France Is About to Bid Adieu to Smoking E-Cigarettes in Public

Health minister Marisol Touraine's plan would prohibit inhaling e-cig vapor in restaurants, bars, and educational institutions.

(Photo: Mike Segar/Reuters)

Staff Writer Liz Dwyer has written about race, parenting, and social justice for several national publications. She was previously education editor at Good.

The French may be known for giving a Gallic shrug to health warnings about smoking, but puffing electronic cigarettes in public in France is about to become passé. The nation’s health minister, Marisol Touraine, is proposing a ban on using the battery-powered devices that have become a common replacement for traditional tobacco cigs in bars, cafés, and restaurants, as well as enclosed spaces at schools and colleges.

Back in 2007, the country banned lighting up cancer sticks in public. Since then the number of French citizens who smoke dropped from 33 percent to 27 percent of the population. Despite that success, nearly 73,000 people in France die every year from smoking-related cancers. With nearly a million people in the European nation adopting e-cigs, Le Figaro reports that Touraine is moving to treat the devices like regular cigarettes. 

E-cigs use a cartridge that contains a solution made of water, propylene glycol, and nicotine. Once the device is turned on, it heats the liquid, turning it into vapor, which is then inhaled and exhaled by the user. The concern of health officials in France and elsewhere (public smoking of e-cigs is already banned in New York City, Chicago, and Los Angeles) is that e-cig manufacturers have claimed the devices are a healthier alternative to traditional cigarettes. Manufacturers say that because the devices don’t contain carcinogenic tar they’re a smart alternative for folks who are trying to quit smoking.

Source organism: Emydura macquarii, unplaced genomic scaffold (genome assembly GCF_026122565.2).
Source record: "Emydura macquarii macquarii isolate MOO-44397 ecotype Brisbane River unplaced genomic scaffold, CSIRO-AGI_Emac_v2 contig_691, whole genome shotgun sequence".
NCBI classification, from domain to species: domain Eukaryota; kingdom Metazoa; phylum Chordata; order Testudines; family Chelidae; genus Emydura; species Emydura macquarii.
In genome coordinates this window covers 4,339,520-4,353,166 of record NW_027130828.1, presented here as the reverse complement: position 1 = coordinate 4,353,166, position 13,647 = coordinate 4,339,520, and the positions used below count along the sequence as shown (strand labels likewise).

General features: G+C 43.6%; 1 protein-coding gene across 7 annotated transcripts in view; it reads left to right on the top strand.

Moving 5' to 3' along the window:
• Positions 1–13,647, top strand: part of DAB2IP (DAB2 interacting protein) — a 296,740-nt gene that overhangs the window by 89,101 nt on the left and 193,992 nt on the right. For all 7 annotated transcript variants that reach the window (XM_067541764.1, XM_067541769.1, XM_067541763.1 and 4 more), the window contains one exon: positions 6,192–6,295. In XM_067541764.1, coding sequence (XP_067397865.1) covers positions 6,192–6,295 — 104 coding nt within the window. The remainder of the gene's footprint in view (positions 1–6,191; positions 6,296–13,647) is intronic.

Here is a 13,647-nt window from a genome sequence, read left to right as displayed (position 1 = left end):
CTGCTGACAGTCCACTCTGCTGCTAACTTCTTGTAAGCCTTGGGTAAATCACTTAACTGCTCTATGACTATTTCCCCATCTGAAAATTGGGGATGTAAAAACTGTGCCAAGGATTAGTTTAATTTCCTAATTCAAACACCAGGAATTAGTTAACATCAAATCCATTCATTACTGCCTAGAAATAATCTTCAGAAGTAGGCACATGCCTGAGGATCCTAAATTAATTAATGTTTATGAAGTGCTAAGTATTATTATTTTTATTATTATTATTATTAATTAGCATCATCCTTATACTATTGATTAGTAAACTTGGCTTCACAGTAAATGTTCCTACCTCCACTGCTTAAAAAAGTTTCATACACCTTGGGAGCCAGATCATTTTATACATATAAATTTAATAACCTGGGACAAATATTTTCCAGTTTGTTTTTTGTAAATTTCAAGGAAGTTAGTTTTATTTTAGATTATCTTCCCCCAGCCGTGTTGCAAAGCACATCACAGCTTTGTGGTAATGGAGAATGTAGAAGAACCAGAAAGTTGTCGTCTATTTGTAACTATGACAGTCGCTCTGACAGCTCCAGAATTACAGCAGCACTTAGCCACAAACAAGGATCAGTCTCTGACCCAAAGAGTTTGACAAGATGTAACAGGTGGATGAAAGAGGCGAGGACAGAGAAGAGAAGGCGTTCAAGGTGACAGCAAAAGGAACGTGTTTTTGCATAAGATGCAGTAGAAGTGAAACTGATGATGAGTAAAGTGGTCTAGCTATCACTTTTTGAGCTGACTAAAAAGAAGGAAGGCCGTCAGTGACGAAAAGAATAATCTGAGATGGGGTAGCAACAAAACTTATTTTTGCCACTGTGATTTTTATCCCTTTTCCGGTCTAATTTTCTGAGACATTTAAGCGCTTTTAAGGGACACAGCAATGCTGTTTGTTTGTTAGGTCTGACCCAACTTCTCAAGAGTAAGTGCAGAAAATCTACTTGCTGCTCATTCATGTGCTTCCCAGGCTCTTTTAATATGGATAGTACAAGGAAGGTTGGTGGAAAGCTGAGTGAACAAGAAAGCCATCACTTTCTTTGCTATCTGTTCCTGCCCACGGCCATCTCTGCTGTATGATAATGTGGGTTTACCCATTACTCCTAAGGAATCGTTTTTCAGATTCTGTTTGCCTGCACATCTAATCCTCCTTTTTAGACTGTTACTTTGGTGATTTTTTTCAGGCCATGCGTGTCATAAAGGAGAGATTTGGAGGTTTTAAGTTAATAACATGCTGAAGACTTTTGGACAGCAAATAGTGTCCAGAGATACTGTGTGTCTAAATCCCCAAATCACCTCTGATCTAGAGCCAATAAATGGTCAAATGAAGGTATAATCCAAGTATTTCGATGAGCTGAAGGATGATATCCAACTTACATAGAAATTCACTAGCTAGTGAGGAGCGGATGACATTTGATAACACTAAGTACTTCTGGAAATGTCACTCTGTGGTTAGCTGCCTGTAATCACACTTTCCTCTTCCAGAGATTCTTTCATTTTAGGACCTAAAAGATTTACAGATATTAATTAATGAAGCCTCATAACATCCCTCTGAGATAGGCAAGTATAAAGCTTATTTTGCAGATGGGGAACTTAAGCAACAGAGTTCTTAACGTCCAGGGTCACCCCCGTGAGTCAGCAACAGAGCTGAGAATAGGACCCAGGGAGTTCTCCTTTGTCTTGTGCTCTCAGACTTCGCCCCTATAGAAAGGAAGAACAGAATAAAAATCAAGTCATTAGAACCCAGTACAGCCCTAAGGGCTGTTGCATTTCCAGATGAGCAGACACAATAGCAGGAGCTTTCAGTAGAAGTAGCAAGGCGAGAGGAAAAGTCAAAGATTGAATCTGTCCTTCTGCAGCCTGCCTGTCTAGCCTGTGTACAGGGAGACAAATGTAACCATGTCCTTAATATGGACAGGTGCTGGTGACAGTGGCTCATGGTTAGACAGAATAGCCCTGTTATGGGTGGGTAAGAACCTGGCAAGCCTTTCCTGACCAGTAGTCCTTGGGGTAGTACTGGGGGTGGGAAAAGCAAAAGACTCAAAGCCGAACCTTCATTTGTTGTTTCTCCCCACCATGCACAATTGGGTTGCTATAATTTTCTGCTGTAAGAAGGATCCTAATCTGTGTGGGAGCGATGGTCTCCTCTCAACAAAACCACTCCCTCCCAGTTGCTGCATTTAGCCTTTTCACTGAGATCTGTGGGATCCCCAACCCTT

That claim might not be true. The nicotine in e-cigarettes is still addictive, meaning that once you start using the devices, it could still be tough to stop. There is also plenty of worry on the part of health experts that the heated propylene glycol might cause cancer. Whether there is a negative effect from inhaling the vapor, or breathing it in secondhand, is still unknown. 

Teenagers are also flocking to the devices, often choosing to smoke an e-cig instead of a regular cigarette. Youths could then be hooked on liquid nicotine, or even switch to tobacco products to get a fix. The U.S. Food and Drug Administration recently proposed regulations that would prohibit the “healthier alternative” advertising claim and the sale of the devices to minors. Touraine plans to implement similar rules.

E-cig supporters aren’t thrilled about Touraine’s push to make it tougher to use the devices. "Tobacconists are fed up with being stigmatized at a time when instead the government should be doing something about the unemployment rate," Pascal Montredon, the president of the French Tobacconists' Confederation, told the Guardian. If Touraine’s proposal is approved, France will become the first European nation to put the kibosh on e-cigs.

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